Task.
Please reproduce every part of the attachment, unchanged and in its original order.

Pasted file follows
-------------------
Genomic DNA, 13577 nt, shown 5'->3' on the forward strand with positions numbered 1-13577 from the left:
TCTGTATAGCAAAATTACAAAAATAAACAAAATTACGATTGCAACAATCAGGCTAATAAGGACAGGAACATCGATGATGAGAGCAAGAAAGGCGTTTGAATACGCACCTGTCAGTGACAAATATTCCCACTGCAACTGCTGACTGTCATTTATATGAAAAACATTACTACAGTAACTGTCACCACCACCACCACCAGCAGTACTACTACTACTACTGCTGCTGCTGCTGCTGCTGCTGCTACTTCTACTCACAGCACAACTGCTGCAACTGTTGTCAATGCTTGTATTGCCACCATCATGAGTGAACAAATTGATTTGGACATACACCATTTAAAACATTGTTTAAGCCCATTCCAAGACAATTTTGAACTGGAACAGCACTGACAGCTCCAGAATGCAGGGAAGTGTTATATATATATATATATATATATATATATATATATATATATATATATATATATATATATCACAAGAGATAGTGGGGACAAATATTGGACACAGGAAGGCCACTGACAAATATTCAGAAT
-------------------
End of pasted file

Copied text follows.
Genomic DNA, 13577 nt, shown 5'->3' on the forward strand with positions numbered 1-13577 from the left:
TCTGTATAGCAAAATTACAAAAATAAACAAAATTACGATTGCAACAATCAGGCTAATAAGGACAGGAACATCGATGATGAGAGCAAGAAAGGCGTTTGAATACGCACCTGTCAGTGACAAATATTCCCACTGCAACTGCTGACTGTCATTTATATGAAAAACATTACTACAGTAACTGTCACCACCACCACCACCAGCAGTACTACTACTACTACTGCTGCTGCTGCTGCTGCTGCTGCTACTTCTACTCACAGCACAACTGCTGCAACTGTTGTCAATGCTTGTATTGCCACCATCATGAGTGAACAAATTGATTTGGACATACACCATTTAAAACATTGTTTAAGCCCATTCCAAGACAATTTTGAACTGGAACAGCACTGACAGCTCCAGAATGCAGGGAAGTGTTATATATATATATATATATATATATATATATATATATATATATATATATATATATATATCACAAGAGATAGTGGGGACAAATATTGGACACAGGAAGGCCACTGACAAATATTCAGAAT